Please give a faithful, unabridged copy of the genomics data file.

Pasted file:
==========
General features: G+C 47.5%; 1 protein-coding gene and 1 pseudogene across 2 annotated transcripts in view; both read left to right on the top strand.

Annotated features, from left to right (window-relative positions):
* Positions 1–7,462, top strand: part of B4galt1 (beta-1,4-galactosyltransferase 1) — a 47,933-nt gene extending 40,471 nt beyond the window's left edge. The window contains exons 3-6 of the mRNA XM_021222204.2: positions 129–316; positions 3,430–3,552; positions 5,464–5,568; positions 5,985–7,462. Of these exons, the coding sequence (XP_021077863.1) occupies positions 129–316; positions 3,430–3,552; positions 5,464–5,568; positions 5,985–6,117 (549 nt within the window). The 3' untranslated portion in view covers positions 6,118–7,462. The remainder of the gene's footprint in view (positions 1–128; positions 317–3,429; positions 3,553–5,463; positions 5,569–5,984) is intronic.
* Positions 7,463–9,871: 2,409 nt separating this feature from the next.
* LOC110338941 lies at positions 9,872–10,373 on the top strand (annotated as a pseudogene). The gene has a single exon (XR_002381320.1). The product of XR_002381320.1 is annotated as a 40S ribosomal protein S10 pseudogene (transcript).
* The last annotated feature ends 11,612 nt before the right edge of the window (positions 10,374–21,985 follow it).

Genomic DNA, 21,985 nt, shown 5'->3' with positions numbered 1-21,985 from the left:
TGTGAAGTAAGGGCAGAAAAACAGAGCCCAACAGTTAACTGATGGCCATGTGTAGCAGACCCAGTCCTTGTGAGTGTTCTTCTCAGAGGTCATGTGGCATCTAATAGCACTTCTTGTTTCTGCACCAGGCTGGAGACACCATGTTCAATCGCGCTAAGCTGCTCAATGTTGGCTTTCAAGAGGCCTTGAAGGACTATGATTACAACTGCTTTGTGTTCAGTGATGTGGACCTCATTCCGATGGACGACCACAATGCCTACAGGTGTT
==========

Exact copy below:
General features: G+C 47.5%; 1 protein-coding gene and 1 pseudogene across 2 annotated transcripts in view; both read left to right on the top strand.

Annotated features, from left to right (window-relative positions):
* Positions 1–7,462, top strand: part of B4galt1 (beta-1,4-galactosyltransferase 1) — a 47,933-nt gene extending 40,471 nt beyond the window's left edge. The window contains exons 3-6 of the mRNA XM_021222204.2: positions 129–316; positions 3,430–3,552; positions 5,464–5,568; positions 5,985–7,462. Of these exons, the coding sequence (XP_021077863.1) occupies positions 129–316; positions 3,430–3,552; positions 5,464–5,568; positions 5,985–6,117 (549 nt within the window). The 3' untranslated portion in view covers positions 6,118–7,462. The remainder of the gene's footprint in view (positions 1–128; positions 317–3,429; positions 3,553–5,463; positions 5,569–5,984) is intronic.
* Positions 7,463–9,871: 2,409 nt separating this feature from the next.
* LOC110338941 lies at positions 9,872–10,373 on the top strand (annotated as a pseudogene). The gene has a single exon (XR_002381320.1). The product of XR_002381320.1 is annotated as a 40S ribosomal protein S10 pseudogene (transcript).
* The last annotated feature ends 11,612 nt before the right edge of the window (positions 10,374–21,985 follow it).

Genomic DNA, 21,985 nt, shown 5'->3' with positions numbered 1-21,985 from the left:
TGTGAAGTAAGGGCAGAAAAACAGAGCCCAACAGTTAACTGATGGCCATGTGTAGCAGACCCAGTCCTTGTGAGTGTTCTTCTCAGAGGTCATGTGGCATCTAATAGCACTTCTTGTTTCTGCACCAGGCTGGAGACACCATGTTCAATCGCGCTAAGCTGCTCAATGTTGGCTTTCAAGAGGCCTTGAAGGACTATGATTACAACTGCTTTGTGTTCAGTGATGTGGACCTCATTCCGATGGACGACCACAATGCCTACAGGTGTT